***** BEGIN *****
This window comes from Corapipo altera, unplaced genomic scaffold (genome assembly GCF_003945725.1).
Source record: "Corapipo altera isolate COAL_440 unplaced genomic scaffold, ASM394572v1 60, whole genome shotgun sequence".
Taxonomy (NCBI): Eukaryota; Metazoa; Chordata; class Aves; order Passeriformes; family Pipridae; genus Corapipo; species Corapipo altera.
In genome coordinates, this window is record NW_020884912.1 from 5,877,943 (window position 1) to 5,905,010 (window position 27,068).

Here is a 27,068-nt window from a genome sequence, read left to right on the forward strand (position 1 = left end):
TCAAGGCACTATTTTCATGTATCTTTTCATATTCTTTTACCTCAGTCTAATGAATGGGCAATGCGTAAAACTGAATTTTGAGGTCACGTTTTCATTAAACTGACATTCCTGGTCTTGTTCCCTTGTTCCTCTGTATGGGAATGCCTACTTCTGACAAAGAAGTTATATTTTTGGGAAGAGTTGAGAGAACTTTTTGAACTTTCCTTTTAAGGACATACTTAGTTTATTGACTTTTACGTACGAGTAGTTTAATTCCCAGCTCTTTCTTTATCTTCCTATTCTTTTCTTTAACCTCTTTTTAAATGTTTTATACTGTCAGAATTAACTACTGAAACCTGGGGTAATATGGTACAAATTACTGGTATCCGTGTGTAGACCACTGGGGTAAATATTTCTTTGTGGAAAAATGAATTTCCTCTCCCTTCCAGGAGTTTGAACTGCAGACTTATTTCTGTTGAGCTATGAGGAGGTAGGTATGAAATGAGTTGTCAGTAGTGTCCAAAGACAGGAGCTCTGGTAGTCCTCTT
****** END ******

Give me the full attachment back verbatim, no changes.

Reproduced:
This window comes from Corapipo altera, unplaced genomic scaffold (genome assembly GCF_003945725.1).
Source record: "Corapipo altera isolate COAL_440 unplaced genomic scaffold, ASM394572v1 60, whole genome shotgun sequence".
Taxonomy (NCBI): Eukaryota; Metazoa; Chordata; class Aves; order Passeriformes; family Pipridae; genus Corapipo; species Corapipo altera.
In genome coordinates, this window is record NW_020884912.1 from 5,877,943 (window position 1) to 5,905,010 (window position 27,068).

Here is a 27,068-nt window from a genome sequence, read left to right on the forward strand (position 1 = left end):
TCAAGGCACTATTTTCATGTATCTTTTCATATTCTTTTACCTCAGTCTAATGAATGGGCAATGCGTAAAACTGAATTTTGAGGTCACGTTTTCATTAAACTGACATTCCTGGTCTTGTTCCCTTGTTCCTCTGTATGGGAATGCCTACTTCTGACAAAGAAGTTATATTTTTGGGAAGAGTTGAGAGAACTTTTTGAACTTTCCTTTTAAGGACATACTTAGTTTATTGACTTTTACGTACGAGTAGTTTAATTCCCAGCTCTTTCTTTATCTTCCTATTCTTTTCTTTAACCTCTTTTTAAATGTTTTATACTGTCAGAATTAACTACTGAAACCTGGGGTAATATGGTACAAATTACTGGTATCCGTGTGTAGACCACTGGGGTAAATATTTCTTTGTGGAAAAATGAATTTCCTCTCCCTTCCAGGAGTTTGAACTGCAGACTTATTTCTGTTGAGCTATGAGGAGGTAGGTATGAAATGAGTTGTCAGTAGTGTCCAAAGACAGGAGCTCTGGTAGTCCTCTT